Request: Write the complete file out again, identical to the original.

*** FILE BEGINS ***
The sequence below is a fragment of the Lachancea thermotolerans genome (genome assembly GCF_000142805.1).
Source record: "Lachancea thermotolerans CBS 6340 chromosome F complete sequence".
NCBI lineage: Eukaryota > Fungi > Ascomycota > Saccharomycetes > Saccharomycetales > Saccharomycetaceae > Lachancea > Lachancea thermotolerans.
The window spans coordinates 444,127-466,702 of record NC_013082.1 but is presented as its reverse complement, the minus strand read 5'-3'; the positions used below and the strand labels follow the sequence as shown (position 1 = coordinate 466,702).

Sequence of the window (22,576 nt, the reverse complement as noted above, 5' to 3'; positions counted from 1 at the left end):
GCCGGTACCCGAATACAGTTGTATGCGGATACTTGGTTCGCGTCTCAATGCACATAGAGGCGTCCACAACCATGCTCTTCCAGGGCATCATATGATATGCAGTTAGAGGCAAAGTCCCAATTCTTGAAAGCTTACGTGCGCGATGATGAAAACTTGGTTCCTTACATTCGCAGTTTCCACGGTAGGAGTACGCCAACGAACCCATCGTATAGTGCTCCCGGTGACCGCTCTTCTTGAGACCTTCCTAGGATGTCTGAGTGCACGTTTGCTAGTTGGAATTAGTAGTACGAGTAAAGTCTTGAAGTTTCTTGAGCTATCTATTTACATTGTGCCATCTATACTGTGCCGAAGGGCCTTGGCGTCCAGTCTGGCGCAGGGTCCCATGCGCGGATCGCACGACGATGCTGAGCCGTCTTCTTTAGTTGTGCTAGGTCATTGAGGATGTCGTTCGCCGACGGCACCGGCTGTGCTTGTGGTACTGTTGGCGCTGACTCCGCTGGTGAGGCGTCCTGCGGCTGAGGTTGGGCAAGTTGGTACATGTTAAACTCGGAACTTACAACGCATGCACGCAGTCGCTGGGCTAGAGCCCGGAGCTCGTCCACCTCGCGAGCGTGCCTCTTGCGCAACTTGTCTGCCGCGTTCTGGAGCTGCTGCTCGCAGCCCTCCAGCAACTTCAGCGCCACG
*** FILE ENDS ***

The sequence below is a fragment of the Lachancea thermotolerans genome (genome assembly GCF_000142805.1).
Source record: "Lachancea thermotolerans CBS 6340 chromosome F complete sequence".
NCBI lineage: Eukaryota > Fungi > Ascomycota > Saccharomycetes > Saccharomycetales > Saccharomycetaceae > Lachancea > Lachancea thermotolerans.
The window spans coordinates 444,127-466,702 of record NC_013082.1 but is presented as its reverse complement, the minus strand read 5'-3'; the positions used below and the strand labels follow the sequence as shown (position 1 = coordinate 466,702).

Sequence of the window (22,576 nt, the reverse complement as noted above, 5' to 3'; positions counted from 1 at the left end):
GCCGGTACCCGAATACAGTTGTATGCGGATACTTGGTTCGCGTCTCAATGCACATAGAGGCGTCCACAACCATGCTCTTCCAGGGCATCATATGATATGCAGTTAGAGGCAAAGTCCCAATTCTTGAAAGCTTACGTGCGCGATGATGAAAACTTGGTTCCTTACATTCGCAGTTTCCACGGTAGGAGTACGCCAACGAACCCATCGTATAGTGCTCCCGGTGACCGCTCTTCTTGAGACCTTCCTAGGATGTCTGAGTGCACGTTTGCTAGTTGGAATTAGTAGTACGAGTAAAGTCTTGAAGTTTCTTGAGCTATCTATTTACATTGTGCCATCTATACTGTGCCGAAGGGCCTTGGCGTCCAGTCTGGCGCAGGGTCCCATGCGCGGATCGCACGACGATGCTGAGCCGTCTTCTTTAGTTGTGCTAGGTCATTGAGGATGTCGTTCGCCGACGGCACCGGCTGTGCTTGTGGTACTGTTGGCGCTGACTCCGCTGGTGAGGCGTCCTGCGGCTGAGGTTGGGCAAGTTGGTACATGTTAAACTCGGAACTTACAACGCATGCACGCAGTCGCTGGGCTAGAGCCCGGAGCTCGTCCACCTCGCGAGCGTGCCTCTTGCGCAACTTGTCTGCCGCGTTCTGGAGCTGCTGCTCGCAGCCCTCCAGCAACTTCAGCGCCACG